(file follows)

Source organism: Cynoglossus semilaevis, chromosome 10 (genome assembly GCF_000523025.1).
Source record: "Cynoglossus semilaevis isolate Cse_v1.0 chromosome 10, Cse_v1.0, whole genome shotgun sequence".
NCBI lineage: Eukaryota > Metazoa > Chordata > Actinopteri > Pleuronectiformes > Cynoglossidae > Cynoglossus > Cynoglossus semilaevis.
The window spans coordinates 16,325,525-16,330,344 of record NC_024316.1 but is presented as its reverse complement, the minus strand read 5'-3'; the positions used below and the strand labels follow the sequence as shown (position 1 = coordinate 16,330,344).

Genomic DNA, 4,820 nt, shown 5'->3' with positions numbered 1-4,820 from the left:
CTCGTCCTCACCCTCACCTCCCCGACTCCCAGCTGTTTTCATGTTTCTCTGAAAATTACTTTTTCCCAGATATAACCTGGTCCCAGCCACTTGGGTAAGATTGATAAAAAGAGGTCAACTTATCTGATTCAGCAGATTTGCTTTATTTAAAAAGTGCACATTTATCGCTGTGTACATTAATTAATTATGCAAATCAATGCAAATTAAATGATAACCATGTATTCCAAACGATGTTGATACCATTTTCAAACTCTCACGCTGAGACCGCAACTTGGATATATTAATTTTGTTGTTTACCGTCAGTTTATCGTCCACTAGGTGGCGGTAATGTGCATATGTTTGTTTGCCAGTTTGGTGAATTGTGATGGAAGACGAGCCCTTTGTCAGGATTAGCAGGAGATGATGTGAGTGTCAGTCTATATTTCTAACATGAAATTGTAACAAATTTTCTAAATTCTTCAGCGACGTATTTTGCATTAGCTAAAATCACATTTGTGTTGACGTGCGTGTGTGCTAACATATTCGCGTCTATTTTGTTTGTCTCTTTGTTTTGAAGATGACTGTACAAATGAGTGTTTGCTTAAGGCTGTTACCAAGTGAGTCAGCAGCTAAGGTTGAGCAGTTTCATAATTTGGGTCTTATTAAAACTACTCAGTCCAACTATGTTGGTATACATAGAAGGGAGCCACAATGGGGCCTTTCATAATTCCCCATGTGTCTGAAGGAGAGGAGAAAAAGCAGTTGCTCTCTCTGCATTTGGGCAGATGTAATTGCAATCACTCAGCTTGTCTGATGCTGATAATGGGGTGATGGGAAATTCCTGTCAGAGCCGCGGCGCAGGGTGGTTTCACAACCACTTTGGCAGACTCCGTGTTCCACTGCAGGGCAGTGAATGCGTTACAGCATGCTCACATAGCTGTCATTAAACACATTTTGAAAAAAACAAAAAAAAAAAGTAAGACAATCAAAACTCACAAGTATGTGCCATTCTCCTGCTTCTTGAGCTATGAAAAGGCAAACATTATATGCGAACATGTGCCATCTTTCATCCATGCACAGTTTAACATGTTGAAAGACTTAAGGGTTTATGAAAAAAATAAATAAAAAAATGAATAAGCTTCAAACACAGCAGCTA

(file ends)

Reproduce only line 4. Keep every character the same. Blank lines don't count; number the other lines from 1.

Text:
The window spans coordinates 16,325,525-16,330,344 of record NC_024316.1 but is presented as its reverse complement, the minus strand read 5'-3'; the positions used below and the strand labels follow the sequence as shown (position 1 = coordinate 16,330,344).